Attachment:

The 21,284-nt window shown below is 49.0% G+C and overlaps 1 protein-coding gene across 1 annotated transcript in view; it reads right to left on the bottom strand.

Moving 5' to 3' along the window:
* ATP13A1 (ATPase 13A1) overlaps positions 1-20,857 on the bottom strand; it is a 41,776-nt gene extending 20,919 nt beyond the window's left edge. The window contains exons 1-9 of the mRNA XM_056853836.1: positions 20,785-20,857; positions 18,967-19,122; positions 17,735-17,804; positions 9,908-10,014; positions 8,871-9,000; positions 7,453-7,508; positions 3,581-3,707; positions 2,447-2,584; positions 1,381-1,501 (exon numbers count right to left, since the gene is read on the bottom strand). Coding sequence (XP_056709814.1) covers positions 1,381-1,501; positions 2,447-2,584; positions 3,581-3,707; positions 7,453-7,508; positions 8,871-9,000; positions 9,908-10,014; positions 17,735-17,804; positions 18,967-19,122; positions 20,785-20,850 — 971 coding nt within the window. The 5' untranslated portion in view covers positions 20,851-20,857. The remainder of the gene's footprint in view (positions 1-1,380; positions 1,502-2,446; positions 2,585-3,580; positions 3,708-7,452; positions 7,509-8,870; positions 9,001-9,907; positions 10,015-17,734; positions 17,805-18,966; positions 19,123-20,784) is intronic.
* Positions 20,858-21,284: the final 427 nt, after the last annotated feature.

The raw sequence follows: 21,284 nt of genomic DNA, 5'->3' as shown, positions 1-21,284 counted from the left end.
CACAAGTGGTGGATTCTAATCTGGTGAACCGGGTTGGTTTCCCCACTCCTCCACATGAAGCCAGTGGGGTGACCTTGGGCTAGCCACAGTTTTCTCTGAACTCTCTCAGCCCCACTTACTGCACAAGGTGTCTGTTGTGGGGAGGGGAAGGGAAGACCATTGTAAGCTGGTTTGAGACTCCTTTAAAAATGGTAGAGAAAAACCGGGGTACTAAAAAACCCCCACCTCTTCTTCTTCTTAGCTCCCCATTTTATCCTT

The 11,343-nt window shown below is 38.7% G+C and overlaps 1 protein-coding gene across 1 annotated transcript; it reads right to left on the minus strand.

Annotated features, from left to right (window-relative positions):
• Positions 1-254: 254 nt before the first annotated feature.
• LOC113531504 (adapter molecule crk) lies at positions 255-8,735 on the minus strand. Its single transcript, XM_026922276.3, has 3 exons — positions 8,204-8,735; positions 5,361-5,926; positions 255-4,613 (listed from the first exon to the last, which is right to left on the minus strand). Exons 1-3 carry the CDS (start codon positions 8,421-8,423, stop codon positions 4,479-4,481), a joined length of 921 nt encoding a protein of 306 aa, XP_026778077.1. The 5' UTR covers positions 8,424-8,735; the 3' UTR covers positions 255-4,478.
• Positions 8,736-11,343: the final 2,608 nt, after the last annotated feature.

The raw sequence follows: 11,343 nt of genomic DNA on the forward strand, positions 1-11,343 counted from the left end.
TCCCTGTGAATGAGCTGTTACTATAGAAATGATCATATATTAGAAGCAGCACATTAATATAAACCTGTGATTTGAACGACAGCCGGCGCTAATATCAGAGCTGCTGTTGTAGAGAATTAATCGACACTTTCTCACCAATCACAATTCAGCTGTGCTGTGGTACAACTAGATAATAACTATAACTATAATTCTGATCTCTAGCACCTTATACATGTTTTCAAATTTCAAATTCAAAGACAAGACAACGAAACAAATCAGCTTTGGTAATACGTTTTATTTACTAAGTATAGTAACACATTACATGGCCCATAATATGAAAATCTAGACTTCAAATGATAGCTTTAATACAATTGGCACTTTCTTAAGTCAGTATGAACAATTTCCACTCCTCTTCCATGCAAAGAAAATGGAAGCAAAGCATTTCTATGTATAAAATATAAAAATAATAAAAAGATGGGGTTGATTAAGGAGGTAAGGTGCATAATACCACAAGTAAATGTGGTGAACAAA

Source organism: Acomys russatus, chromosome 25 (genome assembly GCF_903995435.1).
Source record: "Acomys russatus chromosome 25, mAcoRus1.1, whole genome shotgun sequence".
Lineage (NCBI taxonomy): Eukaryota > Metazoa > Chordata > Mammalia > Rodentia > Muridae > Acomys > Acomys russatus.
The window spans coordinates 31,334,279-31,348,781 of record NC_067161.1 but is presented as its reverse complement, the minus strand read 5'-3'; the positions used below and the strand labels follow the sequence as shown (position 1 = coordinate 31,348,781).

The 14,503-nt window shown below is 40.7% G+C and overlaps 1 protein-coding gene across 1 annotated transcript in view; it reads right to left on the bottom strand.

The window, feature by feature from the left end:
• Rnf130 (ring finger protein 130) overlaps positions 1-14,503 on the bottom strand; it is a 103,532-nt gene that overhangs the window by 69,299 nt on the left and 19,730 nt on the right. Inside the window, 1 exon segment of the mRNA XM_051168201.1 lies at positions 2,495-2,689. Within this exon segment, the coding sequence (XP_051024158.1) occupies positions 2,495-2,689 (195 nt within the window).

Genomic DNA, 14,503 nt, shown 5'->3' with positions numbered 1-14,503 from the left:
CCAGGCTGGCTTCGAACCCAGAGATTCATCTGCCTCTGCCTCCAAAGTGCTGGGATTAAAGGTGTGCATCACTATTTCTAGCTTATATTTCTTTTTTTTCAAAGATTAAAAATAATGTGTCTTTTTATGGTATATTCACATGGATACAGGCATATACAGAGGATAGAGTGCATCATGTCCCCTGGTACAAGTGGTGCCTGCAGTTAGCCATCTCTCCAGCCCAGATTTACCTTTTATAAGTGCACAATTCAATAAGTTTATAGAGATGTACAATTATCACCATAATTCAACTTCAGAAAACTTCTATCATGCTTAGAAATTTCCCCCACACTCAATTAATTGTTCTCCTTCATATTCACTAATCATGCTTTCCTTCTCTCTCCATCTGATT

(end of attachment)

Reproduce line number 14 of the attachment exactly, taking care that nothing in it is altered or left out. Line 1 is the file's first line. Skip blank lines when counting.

Source organism: Acomys russatus, chromosome 25 (genome assembly GCF_903995435.1).